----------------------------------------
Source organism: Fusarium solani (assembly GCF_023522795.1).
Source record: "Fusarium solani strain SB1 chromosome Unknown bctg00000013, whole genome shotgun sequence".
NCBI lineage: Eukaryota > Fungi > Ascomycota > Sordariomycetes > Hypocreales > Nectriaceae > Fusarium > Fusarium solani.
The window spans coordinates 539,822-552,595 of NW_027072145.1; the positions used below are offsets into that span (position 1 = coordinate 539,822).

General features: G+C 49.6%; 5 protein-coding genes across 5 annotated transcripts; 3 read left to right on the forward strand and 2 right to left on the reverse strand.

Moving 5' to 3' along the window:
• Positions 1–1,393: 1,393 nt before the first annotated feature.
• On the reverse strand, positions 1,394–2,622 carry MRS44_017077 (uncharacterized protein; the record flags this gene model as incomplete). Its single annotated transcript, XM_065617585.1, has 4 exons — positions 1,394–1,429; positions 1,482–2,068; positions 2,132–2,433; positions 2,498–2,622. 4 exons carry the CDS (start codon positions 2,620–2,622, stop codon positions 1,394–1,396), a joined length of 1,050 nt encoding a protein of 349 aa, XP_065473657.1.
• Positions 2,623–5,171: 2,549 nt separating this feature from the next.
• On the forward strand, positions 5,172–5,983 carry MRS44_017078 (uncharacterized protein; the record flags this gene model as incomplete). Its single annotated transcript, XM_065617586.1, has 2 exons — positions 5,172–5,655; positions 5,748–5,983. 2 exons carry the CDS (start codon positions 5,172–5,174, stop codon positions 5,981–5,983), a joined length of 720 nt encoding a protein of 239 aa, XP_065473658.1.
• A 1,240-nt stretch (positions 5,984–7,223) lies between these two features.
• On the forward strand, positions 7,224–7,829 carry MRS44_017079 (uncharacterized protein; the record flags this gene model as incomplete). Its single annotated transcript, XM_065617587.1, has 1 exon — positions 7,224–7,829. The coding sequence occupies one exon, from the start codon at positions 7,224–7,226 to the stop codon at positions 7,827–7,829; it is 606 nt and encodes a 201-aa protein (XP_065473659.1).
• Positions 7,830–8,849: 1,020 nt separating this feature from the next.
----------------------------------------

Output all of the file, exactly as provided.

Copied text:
Source organism: Fusarium solani (assembly GCF_023522795.1).
Source record: "Fusarium solani strain SB1 chromosome Unknown bctg00000013, whole genome shotgun sequence".
NCBI lineage: Eukaryota > Fungi > Ascomycota > Sordariomycetes > Hypocreales > Nectriaceae > Fusarium > Fusarium solani.
The window spans coordinates 539,822-552,595 of NW_027072145.1; the positions used below are offsets into that span (position 1 = coordinate 539,822).

General features: G+C 49.6%; 5 protein-coding genes across 5 annotated transcripts; 3 read left to right on the forward strand and 2 right to left on the reverse strand.

Moving 5' to 3' along the window:
• Positions 1–1,393: 1,393 nt before the first annotated feature.
• On the reverse strand, positions 1,394–2,622 carry MRS44_017077 (uncharacterized protein; the record flags this gene model as incomplete). Its single annotated transcript, XM_065617585.1, has 4 exons — positions 1,394–1,429; positions 1,482–2,068; positions 2,132–2,433; positions 2,498–2,622. 4 exons carry the CDS (start codon positions 2,620–2,622, stop codon positions 1,394–1,396), a joined length of 1,050 nt encoding a protein of 349 aa, XP_065473657.1.
• Positions 2,623–5,171: 2,549 nt separating this feature from the next.
• On the forward strand, positions 5,172–5,983 carry MRS44_017078 (uncharacterized protein; the record flags this gene model as incomplete). Its single annotated transcript, XM_065617586.1, has 2 exons — positions 5,172–5,655; positions 5,748–5,983. 2 exons carry the CDS (start codon positions 5,172–5,174, stop codon positions 5,981–5,983), a joined length of 720 nt encoding a protein of 239 aa, XP_065473658.1.
• A 1,240-nt stretch (positions 5,984–7,223) lies between these two features.
• On the forward strand, positions 7,224–7,829 carry MRS44_017079 (uncharacterized protein; the record flags this gene model as incomplete). Its single annotated transcript, XM_065617587.1, has 1 exon — positions 7,224–7,829. The coding sequence occupies one exon, from the start codon at positions 7,224–7,226 to the stop codon at positions 7,827–7,829; it is 606 nt and encodes a 201-aa protein (XP_065473659.1).
• Positions 7,830–8,849: 1,020 nt separating this feature from the next.